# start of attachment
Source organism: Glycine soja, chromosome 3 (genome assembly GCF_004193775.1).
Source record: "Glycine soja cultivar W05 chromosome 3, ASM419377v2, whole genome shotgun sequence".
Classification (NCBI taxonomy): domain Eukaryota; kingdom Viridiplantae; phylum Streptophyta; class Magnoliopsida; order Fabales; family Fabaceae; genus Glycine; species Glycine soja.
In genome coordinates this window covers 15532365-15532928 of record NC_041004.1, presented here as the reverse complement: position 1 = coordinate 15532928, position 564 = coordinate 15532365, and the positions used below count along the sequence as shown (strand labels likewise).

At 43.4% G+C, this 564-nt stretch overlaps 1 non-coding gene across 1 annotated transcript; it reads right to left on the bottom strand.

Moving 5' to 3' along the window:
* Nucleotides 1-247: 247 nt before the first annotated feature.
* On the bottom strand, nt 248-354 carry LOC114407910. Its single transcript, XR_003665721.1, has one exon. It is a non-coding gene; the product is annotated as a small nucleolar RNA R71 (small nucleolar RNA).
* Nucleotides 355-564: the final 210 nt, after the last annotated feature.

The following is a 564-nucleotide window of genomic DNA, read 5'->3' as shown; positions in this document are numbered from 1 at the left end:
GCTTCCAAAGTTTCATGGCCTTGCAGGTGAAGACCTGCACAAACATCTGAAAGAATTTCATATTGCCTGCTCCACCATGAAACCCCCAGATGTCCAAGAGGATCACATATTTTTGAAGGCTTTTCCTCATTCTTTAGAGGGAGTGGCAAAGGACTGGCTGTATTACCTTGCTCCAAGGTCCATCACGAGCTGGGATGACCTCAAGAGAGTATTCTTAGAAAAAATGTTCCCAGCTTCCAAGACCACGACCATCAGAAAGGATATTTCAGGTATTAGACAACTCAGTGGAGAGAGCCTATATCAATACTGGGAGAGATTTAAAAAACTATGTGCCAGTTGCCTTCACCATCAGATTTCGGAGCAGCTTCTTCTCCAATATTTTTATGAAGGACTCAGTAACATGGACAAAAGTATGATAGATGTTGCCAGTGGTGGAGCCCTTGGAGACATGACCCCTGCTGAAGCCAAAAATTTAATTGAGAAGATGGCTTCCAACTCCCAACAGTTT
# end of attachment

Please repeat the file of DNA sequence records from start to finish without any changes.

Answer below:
Source organism: Glycine soja, chromosome 3 (genome assembly GCF_004193775.1).
Source record: "Glycine soja cultivar W05 chromosome 3, ASM419377v2, whole genome shotgun sequence".
Classification (NCBI taxonomy): domain Eukaryota; kingdom Viridiplantae; phylum Streptophyta; class Magnoliopsida; order Fabales; family Fabaceae; genus Glycine; species Glycine soja.
In genome coordinates this window covers 15532365-15532928 of record NC_041004.1, presented here as the reverse complement: position 1 = coordinate 15532928, position 564 = coordinate 15532365, and the positions used below count along the sequence as shown (strand labels likewise).

At 43.4% G+C, this 564-nt stretch overlaps 1 non-coding gene across 1 annotated transcript; it reads right to left on the bottom strand.

Moving 5' to 3' along the window:
* Nucleotides 1-247: 247 nt before the first annotated feature.
* On the bottom strand, nt 248-354 carry LOC114407910. Its single transcript, XR_003665721.1, has one exon. It is a non-coding gene; the product is annotated as a small nucleolar RNA R71 (small nucleolar RNA).
* Nucleotides 355-564: the final 210 nt, after the last annotated feature.

The following is a 564-nucleotide window of genomic DNA, read 5'->3' as shown; positions in this document are numbered from 1 at the left end:
GCTTCCAAAGTTTCATGGCCTTGCAGGTGAAGACCTGCACAAACATCTGAAAGAATTTCATATTGCCTGCTCCACCATGAAACCCCCAGATGTCCAAGAGGATCACATATTTTTGAAGGCTTTTCCTCATTCTTTAGAGGGAGTGGCAAAGGACTGGCTGTATTACCTTGCTCCAAGGTCCATCACGAGCTGGGATGACCTCAAGAGAGTATTCTTAGAAAAAATGTTCCCAGCTTCCAAGACCACGACCATCAGAAAGGATATTTCAGGTATTAGACAACTCAGTGGAGAGAGCCTATATCAATACTGGGAGAGATTTAAAAAACTATGTGCCAGTTGCCTTCACCATCAGATTTCGGAGCAGCTTCTTCTCCAATATTTTTATGAAGGACTCAGTAACATGGACAAAAGTATGATAGATGTTGCCAGTGGTGGAGCCCTTGGAGACATGACCCCTGCTGAAGCCAAAAATTTAATTGAGAAGATGGCTTCCAACTCCCAACAGTTT